Monique talked to me about what she started her own company, and talked about the varied processes she has to ensure clients receive top-class design work. She also spoke about growing up in Baltimore, how she juggles her studio with a full-time job (and a baby on the way!), and gave some insight on the type of legacy she wants to leave in the world. According to Monique, being an authentic version of yourself is a guarantee for living your best life!
If you’ve been a regular reader of The New Yorker magazine, then you may already be familiar with this week’s guest, Liz Montague. (But if you’re not, then this conversation is a perfect introduction!) Liz is the first Black woman to have a cartoon featured in The New Yorker, and now she’s an author with her first book set to hit bookstores everywhere in the Fall. Everything’s coming up Liz!
Our conversation begin with a quick life update, and from there Liz talked about starting her comic “Liz at Large” as a college student. She also talked about how she began contributing to The New Yorker, and spoke about representation, how that’s reflected in her work, and her future books (plural!) that are on the way. Liz is proof that self-determination and hard work definitely pay off in the future!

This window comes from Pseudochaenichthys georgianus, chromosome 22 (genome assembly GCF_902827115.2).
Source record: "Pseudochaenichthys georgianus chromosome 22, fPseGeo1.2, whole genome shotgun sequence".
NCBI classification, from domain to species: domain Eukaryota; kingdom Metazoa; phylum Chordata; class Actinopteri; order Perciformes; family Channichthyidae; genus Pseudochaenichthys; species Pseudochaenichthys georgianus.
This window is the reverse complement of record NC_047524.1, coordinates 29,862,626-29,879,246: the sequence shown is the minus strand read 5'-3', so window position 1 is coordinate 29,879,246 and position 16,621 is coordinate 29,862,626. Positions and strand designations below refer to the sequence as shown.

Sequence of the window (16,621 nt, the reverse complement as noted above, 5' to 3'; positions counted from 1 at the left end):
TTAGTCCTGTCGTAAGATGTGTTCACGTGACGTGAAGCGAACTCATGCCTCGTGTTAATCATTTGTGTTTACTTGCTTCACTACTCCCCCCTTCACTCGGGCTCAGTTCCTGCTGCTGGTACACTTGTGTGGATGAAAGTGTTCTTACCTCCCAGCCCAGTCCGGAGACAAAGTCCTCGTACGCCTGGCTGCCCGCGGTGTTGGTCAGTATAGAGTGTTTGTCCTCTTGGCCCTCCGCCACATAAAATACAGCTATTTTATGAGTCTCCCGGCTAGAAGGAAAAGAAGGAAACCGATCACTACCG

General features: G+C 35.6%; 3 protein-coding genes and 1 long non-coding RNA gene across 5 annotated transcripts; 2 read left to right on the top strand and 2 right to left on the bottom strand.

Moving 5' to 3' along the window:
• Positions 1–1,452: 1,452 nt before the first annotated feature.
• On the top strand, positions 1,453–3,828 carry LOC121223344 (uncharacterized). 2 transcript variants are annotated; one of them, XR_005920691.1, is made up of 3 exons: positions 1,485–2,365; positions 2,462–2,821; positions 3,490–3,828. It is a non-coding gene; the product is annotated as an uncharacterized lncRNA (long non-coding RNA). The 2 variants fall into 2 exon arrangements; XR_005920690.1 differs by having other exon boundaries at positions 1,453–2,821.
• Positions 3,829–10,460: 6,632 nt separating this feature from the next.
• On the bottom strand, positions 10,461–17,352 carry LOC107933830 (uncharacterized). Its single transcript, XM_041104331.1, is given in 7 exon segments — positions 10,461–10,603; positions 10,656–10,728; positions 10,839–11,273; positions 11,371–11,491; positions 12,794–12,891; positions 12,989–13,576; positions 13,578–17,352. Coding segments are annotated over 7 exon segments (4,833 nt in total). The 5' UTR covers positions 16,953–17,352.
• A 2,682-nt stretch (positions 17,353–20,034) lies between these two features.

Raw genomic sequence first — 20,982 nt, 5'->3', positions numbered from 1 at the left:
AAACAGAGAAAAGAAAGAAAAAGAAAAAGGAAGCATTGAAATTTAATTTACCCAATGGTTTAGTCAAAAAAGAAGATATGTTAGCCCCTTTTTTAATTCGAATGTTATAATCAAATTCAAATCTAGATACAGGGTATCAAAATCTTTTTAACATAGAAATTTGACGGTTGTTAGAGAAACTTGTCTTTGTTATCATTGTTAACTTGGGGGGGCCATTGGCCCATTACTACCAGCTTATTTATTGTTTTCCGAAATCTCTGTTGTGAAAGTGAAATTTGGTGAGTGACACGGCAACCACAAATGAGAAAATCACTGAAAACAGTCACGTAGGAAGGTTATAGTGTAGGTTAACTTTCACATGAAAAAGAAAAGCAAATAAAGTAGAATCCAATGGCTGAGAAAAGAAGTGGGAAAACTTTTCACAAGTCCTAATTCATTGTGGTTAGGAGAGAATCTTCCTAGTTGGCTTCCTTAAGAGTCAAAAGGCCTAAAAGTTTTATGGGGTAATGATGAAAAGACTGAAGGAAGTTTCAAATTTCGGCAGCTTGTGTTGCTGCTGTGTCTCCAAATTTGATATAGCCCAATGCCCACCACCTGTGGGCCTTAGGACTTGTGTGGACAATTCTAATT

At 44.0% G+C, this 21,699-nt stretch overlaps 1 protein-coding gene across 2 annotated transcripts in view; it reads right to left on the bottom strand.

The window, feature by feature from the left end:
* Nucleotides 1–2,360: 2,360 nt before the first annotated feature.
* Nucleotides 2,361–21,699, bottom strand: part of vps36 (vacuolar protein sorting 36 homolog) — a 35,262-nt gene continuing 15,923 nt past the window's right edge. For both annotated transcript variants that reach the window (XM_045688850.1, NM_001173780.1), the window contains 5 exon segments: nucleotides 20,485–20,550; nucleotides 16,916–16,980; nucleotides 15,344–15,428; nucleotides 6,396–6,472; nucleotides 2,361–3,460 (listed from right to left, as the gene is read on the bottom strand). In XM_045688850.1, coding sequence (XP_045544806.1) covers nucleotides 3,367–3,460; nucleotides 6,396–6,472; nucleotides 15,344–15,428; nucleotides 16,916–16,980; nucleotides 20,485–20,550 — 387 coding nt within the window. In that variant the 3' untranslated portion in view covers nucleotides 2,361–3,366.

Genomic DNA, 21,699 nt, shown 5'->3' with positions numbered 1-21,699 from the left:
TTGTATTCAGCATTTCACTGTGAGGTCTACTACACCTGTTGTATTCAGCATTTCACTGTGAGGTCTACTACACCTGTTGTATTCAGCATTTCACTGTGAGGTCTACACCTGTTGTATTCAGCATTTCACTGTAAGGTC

I've heard 30+ hours of Revision Path. Love it.
Tied with Changelog Podcast for best-long-running tech podcast. What are we at, 5 years? I think more.
Thank goodness for a developer podcast that's not from NY/SFO, that's not just one kind of guest, and that's not just writing back end code. Revision Path is from Atlanta and about half of the developers went to Art School, not M.I.T.
The vibe here is a a bit gentler and a bit more humble than some of the too-much-coffee sounding tech podcasts. Maurice Cherry lowers my blood pressure as soon as I hear his voice.
Consistently excellent, always surprising, this pod makes US all better
When I first found Revision Path in the aftermath of George Floyd’s murder in my neighborhood, I went back to hear how Maurice treated his interviews with women. (I didn’t want to listen to anyone treating women as lesser designers) He is open, encouraging, curious, and well-researched in all his interviews. I’ve been keeping up AND catching up with his stories ever since.
An evergreen podcast with a stellar history. Please download and subscribe.
Insightful interviews and fascinating guests. Great show.